Everyone is in sales all the time everywhere.
We try to persuade our family to go to the store, or on vacation.
We try to persuade our bosses to give us a raise, or more control in our division.
We try to convince others to buy whatever it is that we are selling as part of our jobs, or our volunteer work.
However, here at HSCT in our role as peacemakers, we are constantly reminded that it’s not what we say, but how we say it, that is important.
|There are ways to drive these people apart|
What we say may lead to escalation.
How we say what we say, will definitely lead to escalation: Particularly that escalation from merely a difficult situation or conversation to an all-out conflict that may emotionally ignite and reignite for years.
What are the top eight ways to communicate with other people that will guarantee you a negative relationship?
- Passive-Aggressiveness: This is the classic “I don’t have a problem. Them folks over there have a problem.” If you don’t think that you are the problem, it’s time to get self-aware about…well…yourself.
- Put-Downs: “Of course Sheila causes the problem, she’s never not been an idiot in this organization.” Or, “When was the last time Bill actually contributed anything of value?” Cue everybody laughing. Cue a difficult conversation upcoming with Bill or Sheila.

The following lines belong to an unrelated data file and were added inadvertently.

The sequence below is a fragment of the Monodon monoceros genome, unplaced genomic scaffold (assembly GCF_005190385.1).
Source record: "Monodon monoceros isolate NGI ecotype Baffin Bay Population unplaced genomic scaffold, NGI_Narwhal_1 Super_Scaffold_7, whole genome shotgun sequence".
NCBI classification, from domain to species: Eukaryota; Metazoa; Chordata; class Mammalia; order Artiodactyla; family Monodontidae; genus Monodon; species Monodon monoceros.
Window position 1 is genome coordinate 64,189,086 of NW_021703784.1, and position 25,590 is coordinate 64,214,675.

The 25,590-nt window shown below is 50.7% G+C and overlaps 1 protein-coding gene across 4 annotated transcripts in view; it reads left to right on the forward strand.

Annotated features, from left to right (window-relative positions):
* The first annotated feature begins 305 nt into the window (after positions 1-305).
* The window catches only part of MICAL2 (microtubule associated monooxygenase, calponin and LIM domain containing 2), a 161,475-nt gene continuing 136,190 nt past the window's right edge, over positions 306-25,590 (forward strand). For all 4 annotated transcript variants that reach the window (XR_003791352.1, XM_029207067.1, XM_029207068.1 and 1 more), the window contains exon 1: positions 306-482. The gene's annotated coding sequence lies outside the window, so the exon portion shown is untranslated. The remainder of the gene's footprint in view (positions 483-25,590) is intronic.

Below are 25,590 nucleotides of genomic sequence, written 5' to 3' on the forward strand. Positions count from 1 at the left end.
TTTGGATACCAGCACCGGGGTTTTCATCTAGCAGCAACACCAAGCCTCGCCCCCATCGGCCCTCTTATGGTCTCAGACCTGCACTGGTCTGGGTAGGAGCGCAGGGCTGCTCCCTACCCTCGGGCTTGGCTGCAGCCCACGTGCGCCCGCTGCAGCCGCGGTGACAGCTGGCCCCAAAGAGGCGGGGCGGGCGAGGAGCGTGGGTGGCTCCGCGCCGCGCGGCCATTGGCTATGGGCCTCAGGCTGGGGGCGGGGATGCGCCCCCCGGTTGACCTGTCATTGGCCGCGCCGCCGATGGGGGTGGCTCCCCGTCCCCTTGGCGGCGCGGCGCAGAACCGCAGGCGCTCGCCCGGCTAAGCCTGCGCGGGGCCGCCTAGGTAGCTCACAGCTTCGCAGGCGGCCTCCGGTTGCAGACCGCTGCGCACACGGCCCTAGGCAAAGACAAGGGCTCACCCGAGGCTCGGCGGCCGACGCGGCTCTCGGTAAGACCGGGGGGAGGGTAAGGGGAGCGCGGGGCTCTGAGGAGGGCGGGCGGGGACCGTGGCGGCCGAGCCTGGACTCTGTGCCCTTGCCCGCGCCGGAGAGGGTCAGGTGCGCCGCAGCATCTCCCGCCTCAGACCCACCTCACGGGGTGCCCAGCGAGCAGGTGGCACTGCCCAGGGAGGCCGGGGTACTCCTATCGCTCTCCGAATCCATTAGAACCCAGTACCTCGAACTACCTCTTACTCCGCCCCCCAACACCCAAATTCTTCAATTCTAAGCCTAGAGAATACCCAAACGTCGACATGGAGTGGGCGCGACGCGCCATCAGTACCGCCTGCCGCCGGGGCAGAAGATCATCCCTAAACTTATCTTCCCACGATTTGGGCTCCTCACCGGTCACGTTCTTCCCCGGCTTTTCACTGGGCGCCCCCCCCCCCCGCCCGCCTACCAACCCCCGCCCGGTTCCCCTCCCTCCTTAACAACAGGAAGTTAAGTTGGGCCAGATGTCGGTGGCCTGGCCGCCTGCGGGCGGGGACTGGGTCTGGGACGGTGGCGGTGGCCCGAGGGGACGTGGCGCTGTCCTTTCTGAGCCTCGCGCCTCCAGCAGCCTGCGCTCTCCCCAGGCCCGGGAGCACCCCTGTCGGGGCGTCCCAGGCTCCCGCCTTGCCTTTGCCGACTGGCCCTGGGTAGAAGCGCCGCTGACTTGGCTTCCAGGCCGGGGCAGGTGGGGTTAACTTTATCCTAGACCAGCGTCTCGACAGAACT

- Scapegoating: “I didn’t have anything to do with the failure of this idea. I was just the middleman.”
- Denial: Is not just a river in Egypt. “I didn’t do it. You never saw me do it. You can’t prove anything.”
- Argumentativeness: There are people who love to cynically disagree and there are people who aren’t seeking to disagree, but to merely act as the “Devil’s Advocate.” The first type seeks to destroy for the sake of elevating themselves and dismissing others (see Put-Downs above). The second type seeks to push others to greatness in projects and ideas. It’s a simple matter of collaboration versus condemnation.
- Lying: This one is simple. Just remember, it’s not the crime, it’s the cover-up. Just ask President Nixon. Actually, no, ask former President Bill Clinton.
- Slander: Slander is a false spoken statement. For instance “Sheila has to have this project succeed, after all, she’s gotta support her kids since her husband lost his job.” Libel is a false written statement. For instance, Sheila has ten kids by four men and can’t support any of them.
- Gossip: This last one is particularly cancerous and corrosive because in life, while “that’s just how Bill is,” or “Sheila always takes a long lunch,” may not immediately seem to be damaging, the long term effects of such statements can serve to lead to everything other negative communication behavior on this list.
-Peace Be With You All-
Jesan Sorrells, MA
Principal Conflict Engagement Consultant
Human Services Consulting and Training (HSCT)
Email HSCT: firstname.lastname@example.org
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